Luxury Brands On Alert: Why Your Most Loyal Clients Break Up First

    Luxury brands, if managed well, create so much desirability that clients fall in love with the label. But one wrong move could lead to an explosive breakup.
    Luxury brands, if managed well, create so much desirability that clients fall in love with the label. But one wrong move could lead to an explosive breakup. Photo: Shutterstock
      Published   in Hard Luxury

    An acquaintance, who describes herself as one of the best clients of Chanel, told me the following story. After years of being a client and buying dozens of bags and hundreds of fashion pieces at the French luxury brand, she opened one of her new bags and found a defect: in her words, something sticky was inside. She went to the store to return the bag. The answer of the salesperson was, “No, we don’t do exchanges, just repairs.”

    For my acquaintance, this was unacceptable. She left the bag at the counter, turned around and left. She's never bought anything again at Chanel since that day. And she probably told her story to hundreds of people. This incident shows something remarkable: someone who is not just loyal towards a brand, but in fact, one of the most loyal clients just broke up because of one single incident. She did not feel valued; even worse, she felt cheated by the brand.

    Given Chanel’s excellent reputation for customer service and the extensive trainings that their salespeople receive, there is one lesson: if even their most loyal clients can leave after one incident, the risk for other luxury labels with less rigid staff training is even higher. And in times of a global shortage of experienced consumer-facing staff, the risk of top client breakups is high.

    The question is, why do the most loyal clients break up first? The answer is relatively straightforward. I often compare the relationship between luxury client and luxury brand to a romantic relationship. Luxury brands, if managed well, provide extreme value for clients. Hence, they create so much desirability that clients fall in love with the label. This was the exact terminology that people in my masterclasses often use when I ask them why they buy a certain luxury label. “I fell in love with it” is a typical answer.

    When someone is in a romantic relationship and the partner does not show interest, does not support the other in a vulnerable situation, or even worse, seems to cheat, then a breakup will likely follow. And the same principle applies between a luxury client in love with a brand and a brand that seems not to care, even momentarily. This explains why your most loyal clients, those most in love with your brand, will be the first to break up with you.

    And like in our example above, breakups aren't usually pretty. The clients won't just stop purchasing — they will tell all their friends. And even after years they still feel anger and strong negative emotions. When I asked participants in a project to describe personal breakup stories with brands, firstly, everyone had one. Secondly, everyone became passionate, emotional, and even agitated describing what happened, even if the incident was years ago. Thirdly, no one that went through a brand breakup ever returned — unless the brand immediately reacted and rectified the situation.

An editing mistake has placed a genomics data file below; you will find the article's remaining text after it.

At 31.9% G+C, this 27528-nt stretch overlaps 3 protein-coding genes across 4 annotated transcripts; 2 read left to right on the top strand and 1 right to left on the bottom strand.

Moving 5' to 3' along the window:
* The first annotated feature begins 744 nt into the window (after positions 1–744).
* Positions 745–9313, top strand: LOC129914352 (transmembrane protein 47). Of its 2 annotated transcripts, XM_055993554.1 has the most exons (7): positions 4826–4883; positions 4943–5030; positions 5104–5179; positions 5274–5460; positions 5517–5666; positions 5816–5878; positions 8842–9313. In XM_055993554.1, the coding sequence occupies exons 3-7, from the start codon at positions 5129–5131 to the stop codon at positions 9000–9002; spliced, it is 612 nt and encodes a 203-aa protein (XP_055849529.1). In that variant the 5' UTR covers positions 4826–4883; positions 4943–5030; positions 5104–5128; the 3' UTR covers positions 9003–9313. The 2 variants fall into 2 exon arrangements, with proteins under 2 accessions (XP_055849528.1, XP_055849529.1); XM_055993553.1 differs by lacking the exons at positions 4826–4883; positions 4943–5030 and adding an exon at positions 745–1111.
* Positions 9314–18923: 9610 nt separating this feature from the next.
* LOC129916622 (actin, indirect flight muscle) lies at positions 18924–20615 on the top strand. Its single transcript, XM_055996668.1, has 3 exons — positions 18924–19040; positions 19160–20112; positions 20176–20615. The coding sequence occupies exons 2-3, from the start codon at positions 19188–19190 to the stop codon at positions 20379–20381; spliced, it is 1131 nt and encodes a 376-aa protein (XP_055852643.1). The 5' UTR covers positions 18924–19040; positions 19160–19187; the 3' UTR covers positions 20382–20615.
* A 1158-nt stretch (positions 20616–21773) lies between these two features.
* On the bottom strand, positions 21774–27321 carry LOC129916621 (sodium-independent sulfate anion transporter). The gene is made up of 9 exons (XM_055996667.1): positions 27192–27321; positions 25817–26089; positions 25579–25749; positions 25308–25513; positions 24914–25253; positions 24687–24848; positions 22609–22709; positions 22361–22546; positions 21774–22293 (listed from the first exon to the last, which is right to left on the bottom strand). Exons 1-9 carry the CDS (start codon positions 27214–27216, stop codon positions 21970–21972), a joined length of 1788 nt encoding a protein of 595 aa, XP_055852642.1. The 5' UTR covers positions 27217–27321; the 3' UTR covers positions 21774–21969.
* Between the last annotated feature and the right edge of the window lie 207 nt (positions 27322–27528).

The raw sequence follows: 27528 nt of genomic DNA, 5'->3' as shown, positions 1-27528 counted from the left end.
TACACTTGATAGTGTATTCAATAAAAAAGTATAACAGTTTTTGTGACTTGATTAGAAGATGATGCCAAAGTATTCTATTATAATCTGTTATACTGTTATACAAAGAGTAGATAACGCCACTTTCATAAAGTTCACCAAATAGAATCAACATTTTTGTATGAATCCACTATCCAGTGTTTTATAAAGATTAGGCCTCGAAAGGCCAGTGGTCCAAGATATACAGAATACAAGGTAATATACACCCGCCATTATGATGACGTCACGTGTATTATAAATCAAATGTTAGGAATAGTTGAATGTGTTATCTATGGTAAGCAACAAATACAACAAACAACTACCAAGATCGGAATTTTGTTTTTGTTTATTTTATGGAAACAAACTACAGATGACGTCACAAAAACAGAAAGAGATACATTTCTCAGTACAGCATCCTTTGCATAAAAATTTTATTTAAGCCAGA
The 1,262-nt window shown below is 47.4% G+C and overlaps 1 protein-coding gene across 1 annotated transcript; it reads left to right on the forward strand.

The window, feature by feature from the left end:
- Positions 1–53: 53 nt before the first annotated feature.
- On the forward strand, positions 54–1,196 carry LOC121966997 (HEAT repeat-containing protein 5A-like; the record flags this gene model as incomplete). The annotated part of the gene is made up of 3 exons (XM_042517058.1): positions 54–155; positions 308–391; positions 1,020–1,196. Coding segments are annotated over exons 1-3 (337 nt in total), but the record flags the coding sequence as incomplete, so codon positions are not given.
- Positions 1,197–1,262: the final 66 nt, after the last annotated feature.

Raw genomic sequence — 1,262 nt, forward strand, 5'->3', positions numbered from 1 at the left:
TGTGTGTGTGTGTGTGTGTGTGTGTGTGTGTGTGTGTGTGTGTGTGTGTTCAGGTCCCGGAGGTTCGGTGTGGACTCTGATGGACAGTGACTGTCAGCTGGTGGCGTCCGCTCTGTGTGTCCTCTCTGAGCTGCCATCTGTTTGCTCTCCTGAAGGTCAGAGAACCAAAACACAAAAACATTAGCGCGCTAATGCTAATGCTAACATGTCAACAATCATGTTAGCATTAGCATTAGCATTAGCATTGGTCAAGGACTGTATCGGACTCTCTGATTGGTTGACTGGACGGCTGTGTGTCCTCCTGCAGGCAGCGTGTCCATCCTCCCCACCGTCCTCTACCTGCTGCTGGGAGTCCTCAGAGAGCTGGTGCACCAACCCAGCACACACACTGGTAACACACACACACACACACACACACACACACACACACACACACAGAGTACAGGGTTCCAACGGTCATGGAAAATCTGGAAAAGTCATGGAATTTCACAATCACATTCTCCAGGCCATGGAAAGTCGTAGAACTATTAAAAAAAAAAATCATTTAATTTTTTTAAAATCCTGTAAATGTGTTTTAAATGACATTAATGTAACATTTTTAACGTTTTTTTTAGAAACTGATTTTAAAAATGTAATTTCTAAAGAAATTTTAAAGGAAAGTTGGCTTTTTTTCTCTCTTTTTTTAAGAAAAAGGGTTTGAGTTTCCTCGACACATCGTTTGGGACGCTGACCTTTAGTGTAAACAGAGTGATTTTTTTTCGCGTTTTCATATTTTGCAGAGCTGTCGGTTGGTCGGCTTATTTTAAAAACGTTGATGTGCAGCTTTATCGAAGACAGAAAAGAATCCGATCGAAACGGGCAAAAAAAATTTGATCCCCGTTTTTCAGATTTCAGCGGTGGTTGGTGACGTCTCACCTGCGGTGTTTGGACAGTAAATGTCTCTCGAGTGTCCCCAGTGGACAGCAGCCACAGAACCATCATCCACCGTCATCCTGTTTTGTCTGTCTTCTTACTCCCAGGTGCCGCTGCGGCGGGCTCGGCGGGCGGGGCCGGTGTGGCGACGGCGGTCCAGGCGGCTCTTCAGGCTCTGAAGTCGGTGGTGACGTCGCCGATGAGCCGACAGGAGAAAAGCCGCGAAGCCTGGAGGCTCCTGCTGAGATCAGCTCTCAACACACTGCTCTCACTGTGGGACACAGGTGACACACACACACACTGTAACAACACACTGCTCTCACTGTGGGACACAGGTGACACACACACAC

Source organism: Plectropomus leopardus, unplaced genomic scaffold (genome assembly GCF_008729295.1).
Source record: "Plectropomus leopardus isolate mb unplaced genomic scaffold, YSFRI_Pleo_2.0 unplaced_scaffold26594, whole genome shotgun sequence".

To fix a brand breakup, real-time action is necessary. But this requires real-time sensing of individual client sentiment, which very few brands do sufficiently. And it’s often not a matter of data. For example, a restaurant could easily install a software that analyzes tips and sends a real-time message to the restaurant manager every time a tip is below the expected level. The manager then could reach out to the guests while they are still there and check if there was any issue.

    Most businesses have data points available that would enable them to understand even the slightest behavioral changes of their best clients. But most don’t make enough use of them or are unable to analyze them fast enough. Given that your most loyal clients are also your most profitable, underestimating how easy it is to lose them can put many at substantial risk.

    Named one of the “Global Top Five Luxury Key Opinion Leaders to Watch,” Daniel Langer is the CEO of the luxury, lifestyle and consumer brand strategy firm Équité, and the executive professor of luxury strategy and pricing at Pepperdine University in Malibu, California. He consults many of the leading luxury brands in the world, is the author of several best-selling luxury management books, a global keynote speaker, and holds luxury masterclasses on the future of luxury, disruption, and the luxury metaverse in Europe, the USA, and Asia.

    Follow him: LinkedIn:, Instagram: @equitebrands /@thedaniellanger

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